Mapping the Alps: Solk Pass Austria

Tag along with the Audi Alpen Tour as it tackles the 1,790m (5,870ft) Solk Pass.

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You might wonder what you have let yourself in for. A narrow road way and barriers in only the most vital places. Solk Pass is certainly no blue riband mountain pass of national importance, polished to Alpine perfection. It doesn’t have its own website, there aren’t massive hostelries jammed with bikers, cyclists, hikers, motorhomers or, of course, other drivers and it’s not cleared in winter, only opening in mid-May. Consequently, unlike Grossglockner for instance, there isn’t a road toll.

You might wonder what you have let yourself in for. A narrow road way and barriers in only the most vital places. Solk Pass is certainly no blue riband mountain pass of national importance, polished to Alpine perfection. It doesn’t have its own website, there aren’t massive hostelries jammed with bikers, cyclists, hikers, motorhomers or, of course, other drivers and it’s not cleared in winter, only opening in mid-May. Consequently, unlike Grossglockner for instance, there isn’t a road toll.

Solk is less a destination drive than a quiet diversion between Villach/Klagenfurt and Salzburg, say, right in the epicentre of Austria. The YouTube video, below, shows plenty of switchbacks and stunning long valley views while the steepest parts reach 15%. More than anything it illustrates better than most exactly what a pass is: a natural passage between the mountains. The road tops out at 5,840ft (1,570m) right between the Schladming Tauern in the west and the Wolz Tauern in the east, both part of the Low Tauern range of the Central Eastern Alps.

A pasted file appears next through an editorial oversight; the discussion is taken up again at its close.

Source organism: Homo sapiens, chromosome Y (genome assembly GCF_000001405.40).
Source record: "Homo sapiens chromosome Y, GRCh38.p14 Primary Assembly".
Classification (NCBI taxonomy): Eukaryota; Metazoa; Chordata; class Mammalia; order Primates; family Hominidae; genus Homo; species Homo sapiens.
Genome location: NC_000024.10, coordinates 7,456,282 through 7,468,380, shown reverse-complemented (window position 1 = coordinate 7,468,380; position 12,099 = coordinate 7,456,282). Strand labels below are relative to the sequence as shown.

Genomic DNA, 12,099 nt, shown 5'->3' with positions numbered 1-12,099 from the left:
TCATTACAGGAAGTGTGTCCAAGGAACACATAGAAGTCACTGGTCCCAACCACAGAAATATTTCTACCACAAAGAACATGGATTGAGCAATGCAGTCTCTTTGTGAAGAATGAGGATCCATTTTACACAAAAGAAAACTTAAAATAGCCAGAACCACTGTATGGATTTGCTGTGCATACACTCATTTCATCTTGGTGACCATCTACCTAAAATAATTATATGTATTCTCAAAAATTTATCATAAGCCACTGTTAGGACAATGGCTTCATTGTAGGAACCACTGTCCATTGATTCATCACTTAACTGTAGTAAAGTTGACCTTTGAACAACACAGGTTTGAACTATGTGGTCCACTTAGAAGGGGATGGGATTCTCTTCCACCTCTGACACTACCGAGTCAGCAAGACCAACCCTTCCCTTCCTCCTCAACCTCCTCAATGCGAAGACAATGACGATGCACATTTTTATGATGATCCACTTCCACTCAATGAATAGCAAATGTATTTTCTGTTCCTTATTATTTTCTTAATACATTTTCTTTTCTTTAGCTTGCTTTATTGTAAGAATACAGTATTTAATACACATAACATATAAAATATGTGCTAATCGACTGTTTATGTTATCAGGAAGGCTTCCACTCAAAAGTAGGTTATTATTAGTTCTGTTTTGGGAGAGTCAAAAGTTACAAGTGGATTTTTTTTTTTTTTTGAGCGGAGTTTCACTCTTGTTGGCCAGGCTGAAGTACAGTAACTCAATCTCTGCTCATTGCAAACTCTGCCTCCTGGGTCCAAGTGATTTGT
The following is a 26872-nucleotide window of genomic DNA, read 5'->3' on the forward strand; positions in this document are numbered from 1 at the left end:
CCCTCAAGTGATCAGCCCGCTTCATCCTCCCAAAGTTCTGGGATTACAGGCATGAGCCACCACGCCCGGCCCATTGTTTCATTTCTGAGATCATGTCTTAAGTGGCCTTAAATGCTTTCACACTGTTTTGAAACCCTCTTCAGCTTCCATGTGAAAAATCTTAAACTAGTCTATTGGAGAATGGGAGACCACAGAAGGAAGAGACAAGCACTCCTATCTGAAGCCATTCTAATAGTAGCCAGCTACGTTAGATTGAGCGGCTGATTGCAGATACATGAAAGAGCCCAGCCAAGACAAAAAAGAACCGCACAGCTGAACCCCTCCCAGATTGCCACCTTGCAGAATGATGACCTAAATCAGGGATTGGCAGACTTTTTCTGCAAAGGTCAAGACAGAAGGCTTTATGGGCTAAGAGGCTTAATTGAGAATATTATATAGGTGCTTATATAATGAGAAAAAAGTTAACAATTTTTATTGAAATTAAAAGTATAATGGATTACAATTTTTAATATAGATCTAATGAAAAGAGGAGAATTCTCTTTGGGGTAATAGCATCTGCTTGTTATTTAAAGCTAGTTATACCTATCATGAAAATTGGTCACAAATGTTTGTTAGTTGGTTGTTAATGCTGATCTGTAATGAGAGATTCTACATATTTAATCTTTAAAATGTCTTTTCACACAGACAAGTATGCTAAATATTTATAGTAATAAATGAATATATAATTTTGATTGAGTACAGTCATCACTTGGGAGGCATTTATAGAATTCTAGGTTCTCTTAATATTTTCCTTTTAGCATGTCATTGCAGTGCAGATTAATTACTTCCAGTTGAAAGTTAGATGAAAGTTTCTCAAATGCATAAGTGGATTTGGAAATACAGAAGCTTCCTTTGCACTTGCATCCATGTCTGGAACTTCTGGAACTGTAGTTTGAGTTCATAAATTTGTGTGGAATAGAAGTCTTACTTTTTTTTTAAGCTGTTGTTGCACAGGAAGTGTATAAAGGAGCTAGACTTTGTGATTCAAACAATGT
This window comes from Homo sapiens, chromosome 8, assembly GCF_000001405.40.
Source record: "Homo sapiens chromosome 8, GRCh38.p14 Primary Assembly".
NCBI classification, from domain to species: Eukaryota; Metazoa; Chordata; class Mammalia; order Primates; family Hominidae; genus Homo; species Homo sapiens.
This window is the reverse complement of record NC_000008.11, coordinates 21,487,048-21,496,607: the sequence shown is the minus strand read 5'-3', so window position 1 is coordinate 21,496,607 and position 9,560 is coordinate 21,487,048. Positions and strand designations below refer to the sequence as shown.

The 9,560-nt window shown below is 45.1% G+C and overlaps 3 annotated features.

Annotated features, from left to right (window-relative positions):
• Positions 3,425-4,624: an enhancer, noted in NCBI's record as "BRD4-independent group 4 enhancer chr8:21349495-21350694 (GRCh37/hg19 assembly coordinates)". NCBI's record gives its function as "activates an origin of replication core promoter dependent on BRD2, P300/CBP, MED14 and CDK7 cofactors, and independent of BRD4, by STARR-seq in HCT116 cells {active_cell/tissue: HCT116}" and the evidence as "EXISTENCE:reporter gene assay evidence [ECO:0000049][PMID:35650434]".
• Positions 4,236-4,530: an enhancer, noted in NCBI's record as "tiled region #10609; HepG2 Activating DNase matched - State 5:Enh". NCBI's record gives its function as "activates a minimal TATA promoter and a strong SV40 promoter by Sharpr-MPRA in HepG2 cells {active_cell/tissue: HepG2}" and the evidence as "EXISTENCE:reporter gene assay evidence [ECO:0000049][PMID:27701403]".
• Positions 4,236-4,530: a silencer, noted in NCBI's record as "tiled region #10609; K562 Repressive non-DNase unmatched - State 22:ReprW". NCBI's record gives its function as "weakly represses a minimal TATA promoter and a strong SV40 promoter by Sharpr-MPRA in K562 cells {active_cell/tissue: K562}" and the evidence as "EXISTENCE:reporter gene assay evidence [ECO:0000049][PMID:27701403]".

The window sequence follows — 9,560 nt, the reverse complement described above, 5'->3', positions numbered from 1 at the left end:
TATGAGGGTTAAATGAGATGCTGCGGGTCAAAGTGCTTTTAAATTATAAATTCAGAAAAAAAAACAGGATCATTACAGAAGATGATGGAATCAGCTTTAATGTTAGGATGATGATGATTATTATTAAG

Solk is less a destination drive than a quiet diversion between Villach/Klagenfurt and Salzburg, say, right in the epicentre of Austria. The YouTube video, below, shows plenty of switchbacks and stunning long valley views while the steepest parts reach 15%. More than anything it illustrates better than most exactly what a pass is: a natural passage between the mountains. The road tops out at 5,840ft (1,570m) right between the Schladming Tauern in the west and the Wolz Tauern in the east, both part of the Low Tauern range of the Central Eastern Alps.

Solk stretches 25 miles between Stein an der Enns (Schladming) and Schoder (Murau) along the L704 Erzherzog Strasse. What started out as a mule track 6,000 years ago - taking salt north to the Enns Valley and bringing back wine and cereals to the Mur Valley – was made useable for carts in the late 16th century, paved in 1954 and finally fully asphalted in 1986. Its economic significance is long lost but farming still goes on today. The regular cattle grids should alert you to the possibility of cows on the road.

Solk stretches 25 miles between Stein an der Enns (Schladming) and Schoder (Murau) along the L704 Erzherzog Strasse. What started out as a mule track 6,000 years ago – taking salt north to the Enns Valley and bringing back wine and cereals to the Mur Valley – was made useable for carts in the late 16th century, paved in 1954 and finally fully asphalted in 1986. Its economic significance is long lost but farming still goes on today. The regular cattle grids should alert you to the possibility of cows on the road.

Audi drove Solk at the end of day one of its Alpen Tour last year - right after Nockalm and Turracher Heights – part of its 22 mountain pass tour starting in Klagenfurt and ending in Monaco. Also, about 30km either side of Solk Pass is Radstadler Tauern Pass in the west (aka B99 Katschbergstrasse) and Triebner Tauern Pass (B114 Triebnerstrasse) to the east. Our ‘Mapping the Alps’ series tackles all of these roads one by one. See the bottom of the page for more.

Audi drove Solk at the end of day one of its Alpen Tour last year – right after Nockalm and Turracher Heights – part of its 22 mountain pass tour starting in Klagenfurt and ending in Monaco. Also, about 30km either side of Solk Pass is Radstadler Tauern Pass in the west (aka B99 Katschbergstrasse) and Triebner Tauern Pass (B114 Triebnerstrasse) to the east. Our ‘Mapping the Alps’ series tackles all of these roads one by one. See the bottom of the page for more.

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MAPPING THE ALPS: see Nockalm + Turracher Heights. Next Grossglockner, Falzarego and Thun.

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